Some of the news articles about single parents described and linked to in this post are clearly inspiring but others may surprise and alarm you. They aspire to broaden our perspective and understanding of single parents and their experiences worldwide.
If you have trouble getting to these links, feel free to email me at email@example.com and I’ll send PDFs of them to you.
Since 1995, child support organizations in the United States have been recognizing the significance of child support and social service groups that bolster single-parent families. Former President Bill Clinton initiated this observance on the 20th anniversary of the federal Child Support Enforcement program. The Office of Child Support Enforcement in the U.S. Department of Health and Human Services’ Administration for Children & Families offers information to families with links to state, tribal and local child support agencies. The federal government provides a free, online handbook with an overview of the child support process from locating a delinquent, nonpaying parent to establishing paternity to initiating child support collection through the local child support offices. In addition, the OSE offers a list of acronyms and a glossary of words specific to the legal process surrounding the establishment and enforcement of child support payments. Having worked with lawyers and judges in the court system, I empathize with single parents who have experienced — or are experiencing — anxiety, stress, uncertainty and fear over establishing custody, visitation and child support arrangements. I worked with three attorneys: one who offered an objectionable, initial arrangement and had an overall bad attitude; another who directed me through the paperwork, depositions and negotiation to achieve the custody and child support agreement; and the final one who fought with me to define and enforce my rights in the court-issued order. This process seems daunting, especially if you have babies and small children in tow or a co-parent who is violent, hostile or absent. But following the necessary steps with the court system and your local child support office can provide peace of mind, security for you and your family, and accountability before the law.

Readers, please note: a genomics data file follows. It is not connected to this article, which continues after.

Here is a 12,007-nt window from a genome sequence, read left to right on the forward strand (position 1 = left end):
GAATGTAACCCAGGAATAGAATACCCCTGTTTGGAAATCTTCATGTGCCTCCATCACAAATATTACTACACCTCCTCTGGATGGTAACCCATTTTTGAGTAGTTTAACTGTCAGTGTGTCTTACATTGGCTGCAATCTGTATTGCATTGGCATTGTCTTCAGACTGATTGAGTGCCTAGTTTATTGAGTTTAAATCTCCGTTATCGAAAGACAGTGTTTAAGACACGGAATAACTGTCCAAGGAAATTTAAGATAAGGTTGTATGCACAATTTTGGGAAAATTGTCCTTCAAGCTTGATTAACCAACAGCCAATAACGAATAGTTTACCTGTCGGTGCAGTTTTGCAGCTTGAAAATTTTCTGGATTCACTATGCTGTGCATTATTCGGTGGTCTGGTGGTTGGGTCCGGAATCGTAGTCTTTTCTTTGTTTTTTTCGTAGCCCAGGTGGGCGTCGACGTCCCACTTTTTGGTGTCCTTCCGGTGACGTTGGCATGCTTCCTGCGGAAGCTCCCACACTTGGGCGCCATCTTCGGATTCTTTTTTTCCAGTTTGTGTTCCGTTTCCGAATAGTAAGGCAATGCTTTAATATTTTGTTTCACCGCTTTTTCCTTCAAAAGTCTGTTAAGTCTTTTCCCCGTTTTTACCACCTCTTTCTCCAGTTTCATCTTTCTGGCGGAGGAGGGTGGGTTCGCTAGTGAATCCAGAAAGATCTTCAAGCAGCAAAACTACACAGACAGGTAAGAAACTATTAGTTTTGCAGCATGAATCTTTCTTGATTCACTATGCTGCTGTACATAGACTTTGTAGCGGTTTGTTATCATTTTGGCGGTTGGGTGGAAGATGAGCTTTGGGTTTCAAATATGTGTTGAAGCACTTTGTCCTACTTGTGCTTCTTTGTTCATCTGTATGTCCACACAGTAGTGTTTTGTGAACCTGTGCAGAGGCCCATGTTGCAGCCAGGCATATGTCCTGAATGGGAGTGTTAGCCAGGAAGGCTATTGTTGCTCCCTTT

A growing number of communities in the United States are battling poverty and inequity through the initiation of Guaranteed Income Pilot programs. Long Beach, CA, is among the recent ones to launch its own program that pays $500 per month to a select number of single parents in a given ZIP Code for one year. Seed money for this project came from the state funds, a donation from Twitter CEO Jack Dorsey, and federal funds from the American Rescue Act. In addition to the monthly payment, recipients will receive free child care, transportation support, workforce training, and cell phones and internet connection. In the fall, the city is accepting applications from candidates who meet income qualifications, among others.
Another community combating income inequity is Tacoma, WA, through its Guaranteed Income Pilot program titled Growing Resilience in Tacoma. Currently accepting applicants, this project is expected to distribute $500 monthly to 110 individuals who qualify as Asset-Limited, Income-Constrained and Employed, also known as ALICE, with particular attention given to single-parent households. The program involved the efforts of the United Way of Pierce County, Greater Tacoma Community Foundation, the Urban League, Sound Outreach and the Tacoma Housing Authority.
The State of Israel National Insurance Institute is awarding tuition assistance to the parents of nearly 300,000 children, many of whom are children of single parents. Eligible parents of children between 6 and 18 years of age receive these payments without having to apply. The funds or study grants are distributed to offset school supply expenses, said NII Director Meir Spiegler, who added:
“Detailed text messages about the grant are being sent to the families’ cellphones to facilitate the purchase of the equipment needed for the start of the school year. These are in addition to other services provided to citizens by the NII.”
Other eligible individuals include families with four or more children who are on income support, child support and disability. The acronym NIS in the headline refers to the Israeli currency, New Shekel.